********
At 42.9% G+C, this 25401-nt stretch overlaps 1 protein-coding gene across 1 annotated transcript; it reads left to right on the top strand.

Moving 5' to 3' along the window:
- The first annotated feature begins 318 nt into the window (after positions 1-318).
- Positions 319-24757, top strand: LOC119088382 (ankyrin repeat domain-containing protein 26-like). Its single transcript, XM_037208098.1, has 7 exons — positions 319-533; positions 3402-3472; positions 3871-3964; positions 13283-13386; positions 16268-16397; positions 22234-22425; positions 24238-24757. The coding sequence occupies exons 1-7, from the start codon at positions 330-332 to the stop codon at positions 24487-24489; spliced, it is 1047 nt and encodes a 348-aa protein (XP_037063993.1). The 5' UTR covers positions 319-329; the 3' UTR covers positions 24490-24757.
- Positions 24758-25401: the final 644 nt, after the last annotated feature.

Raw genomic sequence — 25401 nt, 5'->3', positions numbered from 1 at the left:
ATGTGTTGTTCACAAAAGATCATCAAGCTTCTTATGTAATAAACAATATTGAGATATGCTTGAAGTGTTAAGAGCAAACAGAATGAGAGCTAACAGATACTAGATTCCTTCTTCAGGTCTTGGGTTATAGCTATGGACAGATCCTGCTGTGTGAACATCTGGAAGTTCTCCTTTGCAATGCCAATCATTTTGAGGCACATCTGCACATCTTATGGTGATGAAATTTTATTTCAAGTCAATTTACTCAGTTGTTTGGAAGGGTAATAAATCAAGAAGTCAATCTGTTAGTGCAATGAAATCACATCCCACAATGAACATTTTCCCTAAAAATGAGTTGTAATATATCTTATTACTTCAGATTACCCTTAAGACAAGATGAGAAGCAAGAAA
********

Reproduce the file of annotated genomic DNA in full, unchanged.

At 42.9% G+C, this 25401-nt stretch overlaps 1 protein-coding gene across 1 annotated transcript; it reads left to right on the top strand.

Moving 5' to 3' along the window:
- The first annotated feature begins 318 nt into the window (after positions 1-318).
- Positions 319-24757, top strand: LOC119088382 (ankyrin repeat domain-containing protein 26-like). Its single transcript, XM_037208098.1, has 7 exons — positions 319-533; positions 3402-3472; positions 3871-3964; positions 13283-13386; positions 16268-16397; positions 22234-22425; positions 24238-24757. The coding sequence occupies exons 1-7, from the start codon at positions 330-332 to the stop codon at positions 24487-24489; spliced, it is 1047 nt and encodes a 348-aa protein (XP_037063993.1). The 5' UTR covers positions 319-329; the 3' UTR covers positions 24490-24757.
- Positions 24758-25401: the final 644 nt, after the last annotated feature.

Raw genomic sequence — 25401 nt, 5'->3', positions numbered from 1 at the left:
ATGTGTTGTTCACAAAAGATCATCAAGCTTCTTATGTAATAAACAATATTGAGATATGCTTGAAGTGTTAAGAGCAAACAGAATGAGAGCTAACAGATACTAGATTCCTTCTTCAGGTCTTGGGTTATAGCTATGGACAGATCCTGCTGTGTGAACATCTGGAAGTTCTCCTTTGCAATGCCAATCATTTTGAGGCACATCTGCACATCTTATGGTGATGAAATTTTATTTCAAGTCAATTTACTCAGTTGTTTGGAAGGGTAATAAATCAAGAAGTCAATCTGTTAGTGCAATGAAATCACATCCCACAATGAACATTTTCCCTAAAAATGAGTTGTAATATATCTTATTACTTCAGATTACCCTTAAGACAAGATGAGAAGCAAGAAA